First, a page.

The Great Transparency Conundrum

For years, we've written about efforts by states and localities to provide greater transparency.


Dashboards are popping up like numerical dandelions; webinars have become prolific during the pandemic; and data points are growing at a rate that renders some almost unusable.

But with all the information out there, why -- we wonder -- is it growing increasingly difficult for academics, analysts and journalists to solicit the kind of background information that only comes from human contact?


Just for starters, have you tried online to find an e-mail address for a public sector official. Try for a handful and -- depending on the place -- we pretty much guarantee that you'll wind up frustrated in at least a couple of cases. This may be attributable to a fear of hacking, but it feels like a tragedy of the modern era to us that government employees are increasingly out of reach.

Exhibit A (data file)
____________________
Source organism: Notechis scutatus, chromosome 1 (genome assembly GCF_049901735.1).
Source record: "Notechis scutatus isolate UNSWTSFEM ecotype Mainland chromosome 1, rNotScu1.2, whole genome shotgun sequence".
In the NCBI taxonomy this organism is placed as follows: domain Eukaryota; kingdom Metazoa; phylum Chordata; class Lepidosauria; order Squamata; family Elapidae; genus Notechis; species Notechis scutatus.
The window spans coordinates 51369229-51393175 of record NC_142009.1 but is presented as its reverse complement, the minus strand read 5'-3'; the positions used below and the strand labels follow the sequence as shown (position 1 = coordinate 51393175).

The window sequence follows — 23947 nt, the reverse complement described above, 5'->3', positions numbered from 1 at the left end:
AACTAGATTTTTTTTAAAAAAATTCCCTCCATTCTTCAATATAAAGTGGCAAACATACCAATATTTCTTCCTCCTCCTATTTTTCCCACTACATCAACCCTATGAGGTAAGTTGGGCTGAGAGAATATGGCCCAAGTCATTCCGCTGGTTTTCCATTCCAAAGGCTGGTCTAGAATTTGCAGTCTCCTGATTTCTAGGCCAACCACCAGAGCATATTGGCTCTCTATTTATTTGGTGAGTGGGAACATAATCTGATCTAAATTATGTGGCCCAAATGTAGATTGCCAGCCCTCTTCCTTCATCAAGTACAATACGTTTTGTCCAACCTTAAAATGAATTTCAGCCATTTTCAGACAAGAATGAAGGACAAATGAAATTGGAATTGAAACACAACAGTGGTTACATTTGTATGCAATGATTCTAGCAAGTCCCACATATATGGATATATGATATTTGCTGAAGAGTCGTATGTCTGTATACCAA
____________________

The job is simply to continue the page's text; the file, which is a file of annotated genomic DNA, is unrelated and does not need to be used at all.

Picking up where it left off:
Next step is to make a phone call, right? But phone numbers are even harder to find than e-mail addresses. (And we've been at this for decades -- pity the poor layman who is trying to talk to government in writing or telephonically.)


Some governments use fill-in-the-blanks forms to reach a source. It feels kind of efficient to send in a request that way. But the sensation is the opposite while awaiting a response.


Are you having the same experiences as we are? Let us know

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